We have reviewed the MAfC Charter and look forward to discussing many of the points where we are already in agreement. Many of the areas addressed are equity initiatives that we are broadening and refining. We welcome the collaboration with MAfC as well as many stakeholders. There are items in the Charter that are not in an administrator’s purview, however. For example, there are admissions conversations that have taken place which we expect to lead to a more equitable process for admissions. In the past, one roadblock has been that no race and gender data has been available to the schools. Without a doubt, clarifying and having transparency with the admission process is key to creating a culturally diverse school.
Going forward these are just a few of the more immediate action steps that are taking place:
- Current students, faculty and administration meet weekly to discuss race and related topics such as implicit bias, micro-aggressions, colorism led by student leaders. These forums have been very valuable in providing an insight to students and faculty around Black experiences at Masterman.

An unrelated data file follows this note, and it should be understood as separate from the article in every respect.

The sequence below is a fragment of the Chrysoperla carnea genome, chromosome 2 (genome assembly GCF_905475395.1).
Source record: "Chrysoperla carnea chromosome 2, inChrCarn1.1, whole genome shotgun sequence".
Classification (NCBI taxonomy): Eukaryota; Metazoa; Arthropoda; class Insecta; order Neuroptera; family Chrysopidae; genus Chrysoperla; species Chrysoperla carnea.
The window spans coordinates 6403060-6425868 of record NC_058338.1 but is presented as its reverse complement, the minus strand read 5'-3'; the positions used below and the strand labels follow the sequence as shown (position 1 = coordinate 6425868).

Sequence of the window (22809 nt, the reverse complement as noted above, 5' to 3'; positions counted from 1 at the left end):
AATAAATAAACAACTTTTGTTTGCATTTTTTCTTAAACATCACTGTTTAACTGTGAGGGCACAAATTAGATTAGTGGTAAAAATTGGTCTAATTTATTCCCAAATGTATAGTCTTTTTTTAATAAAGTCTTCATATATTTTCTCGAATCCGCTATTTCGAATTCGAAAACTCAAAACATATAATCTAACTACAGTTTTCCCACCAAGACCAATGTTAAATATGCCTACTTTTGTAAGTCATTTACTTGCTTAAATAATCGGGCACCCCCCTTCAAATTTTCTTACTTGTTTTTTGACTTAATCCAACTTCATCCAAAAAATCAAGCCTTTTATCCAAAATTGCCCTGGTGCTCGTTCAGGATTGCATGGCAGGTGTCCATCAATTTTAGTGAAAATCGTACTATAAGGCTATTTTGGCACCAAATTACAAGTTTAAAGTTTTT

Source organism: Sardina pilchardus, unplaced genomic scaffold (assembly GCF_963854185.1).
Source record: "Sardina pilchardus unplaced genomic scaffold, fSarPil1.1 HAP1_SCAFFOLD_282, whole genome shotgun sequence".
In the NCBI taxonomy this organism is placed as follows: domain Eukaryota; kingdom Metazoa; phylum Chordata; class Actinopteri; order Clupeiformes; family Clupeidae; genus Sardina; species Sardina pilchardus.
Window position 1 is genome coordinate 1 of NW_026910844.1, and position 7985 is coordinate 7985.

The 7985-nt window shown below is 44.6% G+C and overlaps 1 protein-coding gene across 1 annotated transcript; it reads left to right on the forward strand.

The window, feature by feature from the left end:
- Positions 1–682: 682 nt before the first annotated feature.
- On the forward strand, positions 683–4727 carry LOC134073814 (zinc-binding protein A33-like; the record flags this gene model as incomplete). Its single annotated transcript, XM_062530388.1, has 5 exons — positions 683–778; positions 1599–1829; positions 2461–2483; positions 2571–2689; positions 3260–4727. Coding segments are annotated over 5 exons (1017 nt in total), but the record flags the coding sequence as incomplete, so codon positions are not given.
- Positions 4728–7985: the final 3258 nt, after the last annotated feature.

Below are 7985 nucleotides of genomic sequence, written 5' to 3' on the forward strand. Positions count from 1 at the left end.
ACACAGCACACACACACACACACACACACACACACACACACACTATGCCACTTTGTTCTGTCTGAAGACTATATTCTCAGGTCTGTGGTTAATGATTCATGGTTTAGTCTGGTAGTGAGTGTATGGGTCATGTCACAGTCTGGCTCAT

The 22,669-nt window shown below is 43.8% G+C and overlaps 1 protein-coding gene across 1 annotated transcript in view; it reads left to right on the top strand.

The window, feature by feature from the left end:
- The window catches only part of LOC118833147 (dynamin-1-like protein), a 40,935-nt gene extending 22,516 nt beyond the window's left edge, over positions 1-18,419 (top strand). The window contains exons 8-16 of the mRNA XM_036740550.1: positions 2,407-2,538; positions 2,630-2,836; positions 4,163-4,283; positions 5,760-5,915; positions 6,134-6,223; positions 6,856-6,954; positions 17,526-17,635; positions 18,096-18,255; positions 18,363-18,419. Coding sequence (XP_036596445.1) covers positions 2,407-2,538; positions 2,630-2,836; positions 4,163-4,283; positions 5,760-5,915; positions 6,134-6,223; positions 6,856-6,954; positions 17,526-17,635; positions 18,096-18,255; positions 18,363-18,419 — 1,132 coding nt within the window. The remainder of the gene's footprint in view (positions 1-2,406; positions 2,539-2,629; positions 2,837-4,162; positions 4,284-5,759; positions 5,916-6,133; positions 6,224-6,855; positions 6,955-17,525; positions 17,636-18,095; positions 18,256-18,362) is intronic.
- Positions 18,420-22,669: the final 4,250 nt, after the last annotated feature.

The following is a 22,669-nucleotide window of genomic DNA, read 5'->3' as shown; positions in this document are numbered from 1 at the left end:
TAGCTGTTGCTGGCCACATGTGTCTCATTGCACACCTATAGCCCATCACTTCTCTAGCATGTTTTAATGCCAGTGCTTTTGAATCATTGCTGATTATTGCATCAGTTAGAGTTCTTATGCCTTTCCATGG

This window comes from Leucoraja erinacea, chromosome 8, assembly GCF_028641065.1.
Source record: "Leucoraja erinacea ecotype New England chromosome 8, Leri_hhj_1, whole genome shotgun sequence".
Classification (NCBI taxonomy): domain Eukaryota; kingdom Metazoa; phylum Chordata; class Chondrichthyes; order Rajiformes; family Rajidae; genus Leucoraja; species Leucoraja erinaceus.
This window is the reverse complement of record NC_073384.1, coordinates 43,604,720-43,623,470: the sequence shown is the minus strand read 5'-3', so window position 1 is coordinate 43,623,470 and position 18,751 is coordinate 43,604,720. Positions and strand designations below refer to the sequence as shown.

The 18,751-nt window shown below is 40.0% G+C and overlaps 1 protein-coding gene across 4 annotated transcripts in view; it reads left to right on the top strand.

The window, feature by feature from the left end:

- The faculty has created a Building Anti Racist White Educators (BARWE) group and is reading Stamped: Racism, Antiracism, and You by Jason Reynolds and Ibram X. Kendi as a first step in PD and plan on reading more works around anti-racism towards a goal of creating more culturally sensitive classrooms. The School Advisory Committee created a survey to encourage more members of the school community to work on important equity issues.
- Created an equity coordinator position to ensure that the school is doing everything possible to maintain a culturally sensitive, anti-racist environment.
- Reporting incidents relating to race and gender has been an area that is being worked on in conjunction with the Office of General Counsel so that there is clear communication when a racial or sexist act occurs. Current allegations of racial and sexist acts are being investigated systematically.
- If the goal of the Charter for Masterman is to be an anti-racist institution and be as diverse as possible we are in complete agreement. The Charter will be discussed in great detail with both school members and District-level individuals. We look forward to the discussion with MAfC.
Neena Hagen, a student at the University of Pittsburgh, is a 2017 graduate of Masterman and a Notebook intern. Twitter: @neena_hagen